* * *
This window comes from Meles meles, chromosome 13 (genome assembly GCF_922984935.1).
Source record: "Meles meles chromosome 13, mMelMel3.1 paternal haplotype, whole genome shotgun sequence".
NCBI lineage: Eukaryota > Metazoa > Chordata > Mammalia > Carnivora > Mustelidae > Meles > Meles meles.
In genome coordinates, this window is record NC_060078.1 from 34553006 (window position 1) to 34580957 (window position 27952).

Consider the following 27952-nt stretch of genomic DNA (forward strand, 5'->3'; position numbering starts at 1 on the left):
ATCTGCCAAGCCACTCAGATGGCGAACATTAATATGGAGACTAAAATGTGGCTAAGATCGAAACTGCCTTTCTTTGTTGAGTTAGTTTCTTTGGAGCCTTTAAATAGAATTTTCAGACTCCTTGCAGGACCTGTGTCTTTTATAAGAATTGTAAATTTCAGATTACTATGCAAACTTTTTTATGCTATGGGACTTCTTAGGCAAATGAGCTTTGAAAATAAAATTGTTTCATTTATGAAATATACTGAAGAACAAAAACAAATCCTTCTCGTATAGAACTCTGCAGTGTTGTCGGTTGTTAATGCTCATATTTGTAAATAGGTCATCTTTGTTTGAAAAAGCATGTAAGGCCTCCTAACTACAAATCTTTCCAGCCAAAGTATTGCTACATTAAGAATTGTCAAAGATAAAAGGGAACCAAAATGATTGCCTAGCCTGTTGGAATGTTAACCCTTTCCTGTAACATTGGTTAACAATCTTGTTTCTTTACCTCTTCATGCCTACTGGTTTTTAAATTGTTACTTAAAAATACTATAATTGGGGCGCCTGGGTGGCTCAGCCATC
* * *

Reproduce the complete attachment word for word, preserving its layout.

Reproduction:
This window comes from Meles meles, chromosome 13 (genome assembly GCF_922984935.1).
Source record: "Meles meles chromosome 13, mMelMel3.1 paternal haplotype, whole genome shotgun sequence".
NCBI lineage: Eukaryota > Metazoa > Chordata > Mammalia > Carnivora > Mustelidae > Meles > Meles meles.
In genome coordinates, this window is record NC_060078.1 from 34553006 (window position 1) to 34580957 (window position 27952).

Consider the following 27952-nt stretch of genomic DNA (forward strand, 5'->3'; position numbering starts at 1 on the left):
ATCTGCCAAGCCACTCAGATGGCGAACATTAATATGGAGACTAAAATGTGGCTAAGATCGAAACTGCCTTTCTTTGTTGAGTTAGTTTCTTTGGAGCCTTTAAATAGAATTTTCAGACTCCTTGCAGGACCTGTGTCTTTTATAAGAATTGTAAATTTCAGATTACTATGCAAACTTTTTTATGCTATGGGACTTCTTAGGCAAATGAGCTTTGAAAATAAAATTGTTTCATTTATGAAATATACTGAAGAACAAAAACAAATCCTTCTCGTATAGAACTCTGCAGTGTTGTCGGTTGTTAATGCTCATATTTGTAAATAGGTCATCTTTGTTTGAAAAAGCATGTAAGGCCTCCTAACTACAAATCTTTCCAGCCAAAGTATTGCTACATTAAGAATTGTCAAAGATAAAAGGGAACCAAAATGATTGCCTAGCCTGTTGGAATGTTAACCCTTTCCTGTAACATTGGTTAACAATCTTGTTTCTTTACCTCTTCATGCCTACTGGTTTTTAAATTGTTACTTAAAAATACTATAATTGGGGCGCCTGGGTGGCTCAGCCATC